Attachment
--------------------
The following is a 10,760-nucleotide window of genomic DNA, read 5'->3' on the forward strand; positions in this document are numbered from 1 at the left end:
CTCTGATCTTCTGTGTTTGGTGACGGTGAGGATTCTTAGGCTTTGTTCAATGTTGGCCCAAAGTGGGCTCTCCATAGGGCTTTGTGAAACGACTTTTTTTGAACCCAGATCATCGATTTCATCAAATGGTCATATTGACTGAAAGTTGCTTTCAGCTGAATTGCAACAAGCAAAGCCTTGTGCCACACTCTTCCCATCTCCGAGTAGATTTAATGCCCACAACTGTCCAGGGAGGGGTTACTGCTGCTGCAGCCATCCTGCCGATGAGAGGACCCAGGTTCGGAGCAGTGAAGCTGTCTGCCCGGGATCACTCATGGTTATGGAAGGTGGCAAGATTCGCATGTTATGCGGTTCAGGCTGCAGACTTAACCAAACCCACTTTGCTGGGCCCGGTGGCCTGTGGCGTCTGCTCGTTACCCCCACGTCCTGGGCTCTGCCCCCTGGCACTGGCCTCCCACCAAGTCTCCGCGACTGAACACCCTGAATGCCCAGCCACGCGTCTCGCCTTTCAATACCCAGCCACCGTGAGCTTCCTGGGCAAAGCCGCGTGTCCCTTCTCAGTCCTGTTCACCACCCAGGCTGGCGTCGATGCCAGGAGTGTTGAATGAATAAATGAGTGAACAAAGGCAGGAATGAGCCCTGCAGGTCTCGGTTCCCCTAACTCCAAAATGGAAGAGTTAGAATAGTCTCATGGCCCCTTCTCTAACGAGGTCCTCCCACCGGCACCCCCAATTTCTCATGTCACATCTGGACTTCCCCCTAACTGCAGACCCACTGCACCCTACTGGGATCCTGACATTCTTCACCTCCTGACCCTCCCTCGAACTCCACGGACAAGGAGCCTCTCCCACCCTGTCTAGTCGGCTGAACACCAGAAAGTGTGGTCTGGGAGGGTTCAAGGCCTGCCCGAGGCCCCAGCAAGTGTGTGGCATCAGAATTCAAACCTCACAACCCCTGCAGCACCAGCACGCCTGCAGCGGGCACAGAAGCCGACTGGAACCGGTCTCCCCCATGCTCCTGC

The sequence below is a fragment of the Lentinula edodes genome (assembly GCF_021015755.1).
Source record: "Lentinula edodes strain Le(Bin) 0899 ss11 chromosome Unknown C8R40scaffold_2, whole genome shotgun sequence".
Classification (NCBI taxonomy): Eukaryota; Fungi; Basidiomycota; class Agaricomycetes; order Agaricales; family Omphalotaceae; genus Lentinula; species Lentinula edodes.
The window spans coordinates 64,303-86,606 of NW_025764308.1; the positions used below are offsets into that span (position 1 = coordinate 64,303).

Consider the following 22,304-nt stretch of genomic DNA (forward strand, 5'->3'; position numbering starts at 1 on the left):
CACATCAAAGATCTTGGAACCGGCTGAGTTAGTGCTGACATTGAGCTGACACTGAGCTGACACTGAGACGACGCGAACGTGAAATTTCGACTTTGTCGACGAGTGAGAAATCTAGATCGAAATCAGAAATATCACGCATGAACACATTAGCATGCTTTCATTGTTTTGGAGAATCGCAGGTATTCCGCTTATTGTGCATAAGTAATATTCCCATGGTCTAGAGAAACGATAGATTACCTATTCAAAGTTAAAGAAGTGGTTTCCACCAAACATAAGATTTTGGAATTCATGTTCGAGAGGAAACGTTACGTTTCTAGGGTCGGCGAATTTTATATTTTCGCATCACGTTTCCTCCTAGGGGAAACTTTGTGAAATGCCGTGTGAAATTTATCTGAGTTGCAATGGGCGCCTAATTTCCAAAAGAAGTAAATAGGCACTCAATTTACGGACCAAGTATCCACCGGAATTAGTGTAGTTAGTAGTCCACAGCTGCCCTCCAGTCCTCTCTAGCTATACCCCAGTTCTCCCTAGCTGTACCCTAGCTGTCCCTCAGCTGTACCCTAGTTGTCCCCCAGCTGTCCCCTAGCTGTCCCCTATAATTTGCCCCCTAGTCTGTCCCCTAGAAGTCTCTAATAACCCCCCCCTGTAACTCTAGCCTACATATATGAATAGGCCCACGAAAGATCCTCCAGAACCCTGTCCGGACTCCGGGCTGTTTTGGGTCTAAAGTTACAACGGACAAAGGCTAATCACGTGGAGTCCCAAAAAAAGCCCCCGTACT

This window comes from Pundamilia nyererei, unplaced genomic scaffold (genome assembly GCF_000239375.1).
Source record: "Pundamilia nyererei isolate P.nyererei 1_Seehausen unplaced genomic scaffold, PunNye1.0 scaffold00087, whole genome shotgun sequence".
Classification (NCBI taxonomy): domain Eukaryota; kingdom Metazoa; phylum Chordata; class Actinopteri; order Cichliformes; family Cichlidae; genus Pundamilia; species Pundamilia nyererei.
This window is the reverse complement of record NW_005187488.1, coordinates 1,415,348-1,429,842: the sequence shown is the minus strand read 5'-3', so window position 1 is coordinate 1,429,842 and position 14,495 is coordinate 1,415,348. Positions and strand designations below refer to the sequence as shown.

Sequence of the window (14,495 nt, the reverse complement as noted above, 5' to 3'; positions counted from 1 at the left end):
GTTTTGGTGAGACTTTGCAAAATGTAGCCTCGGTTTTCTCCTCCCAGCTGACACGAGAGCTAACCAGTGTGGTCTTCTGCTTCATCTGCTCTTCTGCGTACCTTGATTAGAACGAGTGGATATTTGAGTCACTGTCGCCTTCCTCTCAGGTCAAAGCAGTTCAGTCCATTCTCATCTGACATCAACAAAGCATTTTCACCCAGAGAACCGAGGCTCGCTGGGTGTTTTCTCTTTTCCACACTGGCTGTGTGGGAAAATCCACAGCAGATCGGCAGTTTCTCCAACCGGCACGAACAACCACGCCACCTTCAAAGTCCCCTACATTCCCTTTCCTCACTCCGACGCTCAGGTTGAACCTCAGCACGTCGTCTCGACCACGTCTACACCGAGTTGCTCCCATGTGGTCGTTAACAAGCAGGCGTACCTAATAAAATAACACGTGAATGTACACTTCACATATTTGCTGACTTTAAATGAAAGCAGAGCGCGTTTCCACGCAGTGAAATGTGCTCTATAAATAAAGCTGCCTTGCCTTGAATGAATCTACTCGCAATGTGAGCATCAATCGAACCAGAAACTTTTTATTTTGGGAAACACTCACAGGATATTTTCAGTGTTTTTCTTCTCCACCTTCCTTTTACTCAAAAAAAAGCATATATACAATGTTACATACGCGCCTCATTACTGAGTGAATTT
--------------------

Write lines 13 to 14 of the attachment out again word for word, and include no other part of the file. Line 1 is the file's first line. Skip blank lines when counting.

Sequence of the window (14,495 nt, the reverse complement as noted above, 5' to 3'; positions counted from 1 at the left end):
GTTTTGGTGAGACTTTGCAAAATGTAGCCTCGGTTTTCTCCTCCCAGCTGACACGAGAGCTAACCAGTGTGGTCTTCTGCTTCATCTGCTCTTCTGCGTACCTTGATTAGAACGAGTGGATATTTGAGTCACTGTCGCCTTCCTCTCAGGTCAAAGCAGTTCAGTCCATTCTCATCTGACATCAACAAAGCATTTTCACCCAGAGAACCGAGGCTCGCTGGGTGTTTTCTCTTTTCCACACTGGCTGTGTGGGAAAATCCACAGCAGATCGGCAGTTTCTCCAACCGGCACGAACAACCACGCCACCTTCAAAGTCCCCTACATTCCCTTTCCTCACTCCGACGCTCAGGTTGAACCTCAGCACGTCGTCTCGACCACGTCTACACCGAGTTGCTCCCATGTGGTCGTTAACAAGCAGGCGTACCTAATAAAATAACACGTGAATGTACACTTCACATATTTGCTGACTTTAAATGAAAGCAGAGCGCGTTTCCACGCAGTGAAATGTGCTCTATAAATAAAGCTGCCTTGCCTTGAATGAATCTACTCGCAATGTGAGCATCAATCGAACCAGAAACTTTTTATTTTGGGAAACACTCACAGGATATTTTCAGTGTTTTTCTTCTCCACCTTCCTTTTACTCAAAAAAAAGCATATATACAATGTTACATACGCGCCTCATTACTGAGTGAATTT